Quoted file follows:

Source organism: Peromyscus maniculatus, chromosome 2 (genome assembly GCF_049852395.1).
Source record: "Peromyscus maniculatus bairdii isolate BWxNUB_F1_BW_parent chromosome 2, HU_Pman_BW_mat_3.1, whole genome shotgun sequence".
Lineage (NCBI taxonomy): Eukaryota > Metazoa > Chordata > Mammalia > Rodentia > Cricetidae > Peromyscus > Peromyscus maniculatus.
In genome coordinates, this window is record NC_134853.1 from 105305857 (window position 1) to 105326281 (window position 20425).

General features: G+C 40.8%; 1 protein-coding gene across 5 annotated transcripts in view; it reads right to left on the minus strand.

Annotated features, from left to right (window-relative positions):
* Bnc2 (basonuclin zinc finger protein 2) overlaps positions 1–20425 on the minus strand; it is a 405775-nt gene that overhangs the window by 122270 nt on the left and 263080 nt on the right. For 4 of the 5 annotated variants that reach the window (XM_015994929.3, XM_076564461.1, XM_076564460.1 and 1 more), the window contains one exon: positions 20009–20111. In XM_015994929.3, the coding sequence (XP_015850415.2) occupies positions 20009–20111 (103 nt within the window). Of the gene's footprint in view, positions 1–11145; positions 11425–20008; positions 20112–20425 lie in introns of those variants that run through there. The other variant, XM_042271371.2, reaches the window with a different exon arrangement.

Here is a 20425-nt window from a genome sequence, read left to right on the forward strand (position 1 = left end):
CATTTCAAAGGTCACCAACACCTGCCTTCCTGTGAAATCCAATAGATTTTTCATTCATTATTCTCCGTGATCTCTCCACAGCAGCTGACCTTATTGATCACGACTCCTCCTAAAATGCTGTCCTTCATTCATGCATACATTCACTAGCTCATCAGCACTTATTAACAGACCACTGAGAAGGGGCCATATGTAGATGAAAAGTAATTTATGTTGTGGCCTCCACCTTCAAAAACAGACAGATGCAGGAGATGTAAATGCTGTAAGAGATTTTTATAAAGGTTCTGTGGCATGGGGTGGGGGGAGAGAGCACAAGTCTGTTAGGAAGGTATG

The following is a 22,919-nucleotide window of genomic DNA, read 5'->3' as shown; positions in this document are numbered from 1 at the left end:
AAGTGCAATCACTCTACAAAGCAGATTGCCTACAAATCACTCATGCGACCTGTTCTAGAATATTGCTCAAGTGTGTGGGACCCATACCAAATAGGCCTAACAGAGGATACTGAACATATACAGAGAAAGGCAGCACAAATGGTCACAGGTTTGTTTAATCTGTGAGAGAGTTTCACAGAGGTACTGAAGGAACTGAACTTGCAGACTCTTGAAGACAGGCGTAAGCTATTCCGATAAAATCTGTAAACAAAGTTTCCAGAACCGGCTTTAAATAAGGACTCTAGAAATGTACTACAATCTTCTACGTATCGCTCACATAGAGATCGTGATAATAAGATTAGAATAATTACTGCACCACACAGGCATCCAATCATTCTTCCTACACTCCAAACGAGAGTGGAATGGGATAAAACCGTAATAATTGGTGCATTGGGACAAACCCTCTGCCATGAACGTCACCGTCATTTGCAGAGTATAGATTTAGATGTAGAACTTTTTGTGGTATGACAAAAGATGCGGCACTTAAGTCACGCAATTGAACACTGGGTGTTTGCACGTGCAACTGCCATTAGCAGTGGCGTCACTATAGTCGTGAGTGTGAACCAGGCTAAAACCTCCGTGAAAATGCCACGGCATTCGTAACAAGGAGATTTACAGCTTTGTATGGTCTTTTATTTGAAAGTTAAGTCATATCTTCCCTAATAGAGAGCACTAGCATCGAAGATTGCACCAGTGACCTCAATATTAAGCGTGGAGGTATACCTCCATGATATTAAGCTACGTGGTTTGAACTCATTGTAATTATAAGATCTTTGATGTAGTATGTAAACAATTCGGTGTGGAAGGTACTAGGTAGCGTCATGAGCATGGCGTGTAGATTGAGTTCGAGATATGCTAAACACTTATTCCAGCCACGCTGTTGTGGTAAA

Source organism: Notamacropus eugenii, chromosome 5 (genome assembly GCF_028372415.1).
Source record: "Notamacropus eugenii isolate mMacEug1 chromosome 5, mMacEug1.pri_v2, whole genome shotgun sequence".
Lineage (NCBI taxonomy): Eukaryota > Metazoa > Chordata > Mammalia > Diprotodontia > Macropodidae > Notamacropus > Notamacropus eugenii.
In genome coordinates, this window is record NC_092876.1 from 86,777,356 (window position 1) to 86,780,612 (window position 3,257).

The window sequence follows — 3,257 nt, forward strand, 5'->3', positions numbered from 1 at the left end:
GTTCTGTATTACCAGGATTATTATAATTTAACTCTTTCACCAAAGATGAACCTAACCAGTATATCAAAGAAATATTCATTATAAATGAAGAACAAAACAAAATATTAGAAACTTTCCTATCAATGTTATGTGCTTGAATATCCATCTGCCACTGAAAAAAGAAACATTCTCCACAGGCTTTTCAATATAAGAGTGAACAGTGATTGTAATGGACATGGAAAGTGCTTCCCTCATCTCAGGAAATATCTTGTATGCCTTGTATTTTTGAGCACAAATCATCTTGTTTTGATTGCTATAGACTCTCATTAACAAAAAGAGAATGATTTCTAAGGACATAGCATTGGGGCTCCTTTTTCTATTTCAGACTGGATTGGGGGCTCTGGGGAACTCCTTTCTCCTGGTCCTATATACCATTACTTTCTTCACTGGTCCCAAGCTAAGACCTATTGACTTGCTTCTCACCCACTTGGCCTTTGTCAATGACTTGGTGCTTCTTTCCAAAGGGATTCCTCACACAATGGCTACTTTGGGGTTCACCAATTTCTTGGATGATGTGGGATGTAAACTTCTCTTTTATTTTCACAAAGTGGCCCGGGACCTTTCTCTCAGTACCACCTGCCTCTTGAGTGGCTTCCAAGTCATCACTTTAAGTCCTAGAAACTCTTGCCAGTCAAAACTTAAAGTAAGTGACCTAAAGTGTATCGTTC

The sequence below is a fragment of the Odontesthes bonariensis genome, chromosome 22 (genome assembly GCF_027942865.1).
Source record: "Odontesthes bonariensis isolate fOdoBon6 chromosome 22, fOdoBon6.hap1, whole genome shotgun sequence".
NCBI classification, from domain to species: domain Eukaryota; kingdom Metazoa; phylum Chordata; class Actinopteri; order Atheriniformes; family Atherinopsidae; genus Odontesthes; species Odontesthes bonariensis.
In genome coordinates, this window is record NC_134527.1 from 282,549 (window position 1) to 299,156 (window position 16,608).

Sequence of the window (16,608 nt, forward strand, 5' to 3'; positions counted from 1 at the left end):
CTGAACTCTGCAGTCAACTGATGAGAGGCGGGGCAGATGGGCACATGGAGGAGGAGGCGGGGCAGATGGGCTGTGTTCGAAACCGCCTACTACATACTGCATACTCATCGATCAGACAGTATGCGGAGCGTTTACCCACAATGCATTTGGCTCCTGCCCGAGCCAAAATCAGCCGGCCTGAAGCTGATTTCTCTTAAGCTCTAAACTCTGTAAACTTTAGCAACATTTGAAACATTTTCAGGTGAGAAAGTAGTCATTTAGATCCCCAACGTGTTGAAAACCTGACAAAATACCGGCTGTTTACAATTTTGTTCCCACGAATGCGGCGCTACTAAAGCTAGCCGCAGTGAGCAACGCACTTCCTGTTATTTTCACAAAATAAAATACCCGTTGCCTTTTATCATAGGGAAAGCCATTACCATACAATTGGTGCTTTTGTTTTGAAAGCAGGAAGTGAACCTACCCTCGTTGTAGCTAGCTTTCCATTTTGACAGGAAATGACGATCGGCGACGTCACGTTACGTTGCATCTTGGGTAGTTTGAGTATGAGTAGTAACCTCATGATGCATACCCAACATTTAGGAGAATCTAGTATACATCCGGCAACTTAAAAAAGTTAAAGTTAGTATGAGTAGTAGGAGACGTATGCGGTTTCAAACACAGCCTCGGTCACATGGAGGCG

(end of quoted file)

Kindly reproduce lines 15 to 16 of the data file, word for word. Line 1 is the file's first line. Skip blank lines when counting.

In genome coordinates, this window is record NC_092876.1 from 86,777,356 (window position 1) to 86,780,612 (window position 3,257).

The window sequence follows — 3,257 nt, forward strand, 5'->3', positions numbered from 1 at the left end: